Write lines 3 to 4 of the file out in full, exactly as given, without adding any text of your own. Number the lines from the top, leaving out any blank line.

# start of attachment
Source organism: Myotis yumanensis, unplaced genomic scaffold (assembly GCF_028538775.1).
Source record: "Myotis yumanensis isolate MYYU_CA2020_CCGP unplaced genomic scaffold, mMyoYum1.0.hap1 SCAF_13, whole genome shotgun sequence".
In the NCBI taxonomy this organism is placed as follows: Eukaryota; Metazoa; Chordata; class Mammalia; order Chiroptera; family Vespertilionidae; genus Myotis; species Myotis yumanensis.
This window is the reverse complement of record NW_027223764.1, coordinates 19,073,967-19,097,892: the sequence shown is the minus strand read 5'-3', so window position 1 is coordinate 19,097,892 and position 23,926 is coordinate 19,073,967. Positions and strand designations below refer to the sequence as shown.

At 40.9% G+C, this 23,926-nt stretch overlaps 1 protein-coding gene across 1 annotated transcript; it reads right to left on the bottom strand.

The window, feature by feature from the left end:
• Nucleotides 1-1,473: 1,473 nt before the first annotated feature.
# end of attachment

In the NCBI taxonomy this organism is placed as follows: Eukaryota; Metazoa; Chordata; class Mammalia; order Chiroptera; family Vespertilionidae; genus Myotis; species Myotis yumanensis.
This window is the reverse complement of record NW_027223764.1, coordinates 19,073,967-19,097,892: the sequence shown is the minus strand read 5'-3', so window position 1 is coordinate 19,097,892 and position 23,926 is coordinate 19,073,967. Positions and strand designations below refer to the sequence as shown.